I asked my Facebook followers what my next article should address, you voted and I listened!
I must admit that I cringed with each vote for this topic. I was nervous about placing that mirror up in front of myself to face my own journey. I’m also not sure that I’m far enough through to express my path as eloquently as I would like, but I will do my best. Facing our own journey builds character, integrity, and helps us forge ahead with more clarity and compassion for ourselves; the lessons we can learn are priceless. It is important that you know no one is feeling what you’re feeling in exactly the same way you feel it. Your feelings are your own; as are the lessons and path you choose to take moving forward.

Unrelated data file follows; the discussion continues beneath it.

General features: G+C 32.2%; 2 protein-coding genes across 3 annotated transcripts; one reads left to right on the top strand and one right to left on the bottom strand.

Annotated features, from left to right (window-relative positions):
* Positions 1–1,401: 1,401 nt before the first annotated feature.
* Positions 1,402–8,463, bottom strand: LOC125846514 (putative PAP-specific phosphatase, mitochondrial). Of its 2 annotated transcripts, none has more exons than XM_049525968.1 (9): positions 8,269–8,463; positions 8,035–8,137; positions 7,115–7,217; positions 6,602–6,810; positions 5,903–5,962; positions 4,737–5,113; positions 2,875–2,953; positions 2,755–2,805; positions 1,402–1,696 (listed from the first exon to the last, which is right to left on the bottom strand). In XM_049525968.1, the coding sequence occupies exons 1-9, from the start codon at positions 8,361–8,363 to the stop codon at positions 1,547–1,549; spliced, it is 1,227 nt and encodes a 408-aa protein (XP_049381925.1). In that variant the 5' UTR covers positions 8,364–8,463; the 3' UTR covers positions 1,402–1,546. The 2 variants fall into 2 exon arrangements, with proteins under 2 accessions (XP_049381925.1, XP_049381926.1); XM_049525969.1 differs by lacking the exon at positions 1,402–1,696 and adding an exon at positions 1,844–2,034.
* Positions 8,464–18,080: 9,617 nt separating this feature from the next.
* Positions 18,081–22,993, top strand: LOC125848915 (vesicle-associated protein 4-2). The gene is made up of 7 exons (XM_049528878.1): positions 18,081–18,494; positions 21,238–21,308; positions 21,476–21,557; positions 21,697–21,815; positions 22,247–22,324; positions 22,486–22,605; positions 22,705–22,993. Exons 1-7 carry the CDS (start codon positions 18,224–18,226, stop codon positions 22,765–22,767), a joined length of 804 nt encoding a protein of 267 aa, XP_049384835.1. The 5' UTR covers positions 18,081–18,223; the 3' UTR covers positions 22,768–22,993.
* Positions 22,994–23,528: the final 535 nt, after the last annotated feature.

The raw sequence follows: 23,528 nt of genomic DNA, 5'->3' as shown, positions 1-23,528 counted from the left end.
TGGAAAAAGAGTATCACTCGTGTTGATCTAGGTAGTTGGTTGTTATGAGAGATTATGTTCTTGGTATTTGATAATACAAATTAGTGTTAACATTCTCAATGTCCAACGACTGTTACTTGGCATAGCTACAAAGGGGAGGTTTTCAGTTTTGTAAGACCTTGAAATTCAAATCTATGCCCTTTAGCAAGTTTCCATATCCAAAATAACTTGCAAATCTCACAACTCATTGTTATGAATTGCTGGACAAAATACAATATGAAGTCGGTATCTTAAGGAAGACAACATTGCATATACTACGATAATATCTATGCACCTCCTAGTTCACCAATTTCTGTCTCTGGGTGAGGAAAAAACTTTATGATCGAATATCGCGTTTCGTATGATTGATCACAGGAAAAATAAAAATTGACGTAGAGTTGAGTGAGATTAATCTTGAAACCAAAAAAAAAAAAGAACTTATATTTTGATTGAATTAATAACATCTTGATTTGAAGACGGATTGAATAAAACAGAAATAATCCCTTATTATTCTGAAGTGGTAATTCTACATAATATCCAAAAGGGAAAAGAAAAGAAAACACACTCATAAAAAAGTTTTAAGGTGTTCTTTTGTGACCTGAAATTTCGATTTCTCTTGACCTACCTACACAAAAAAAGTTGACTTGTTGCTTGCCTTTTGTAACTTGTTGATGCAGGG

What’s different when someone close to you commits suicide is that it’s this terrible thing, seemingly worse than death, to talk about. It’s like a black eye on death itself; the black sheep of the family. There’s a stigma surrounding suicide that is shameful, hurtful, sinful, and weak. Even when the health care provider asks the question of whether or not a person has suicidal thoughts, it appears a kin to a law enforcement officer trying to obtain a confession from a guilty party so as to lock them away. The whole subject has a connotation of shame and guilt. It’s almost hard to say that someone you love committed suicide because you don’t want those labels thrown on your loved one.
Prior to hearing the details of my father’s suicide.........(Read More)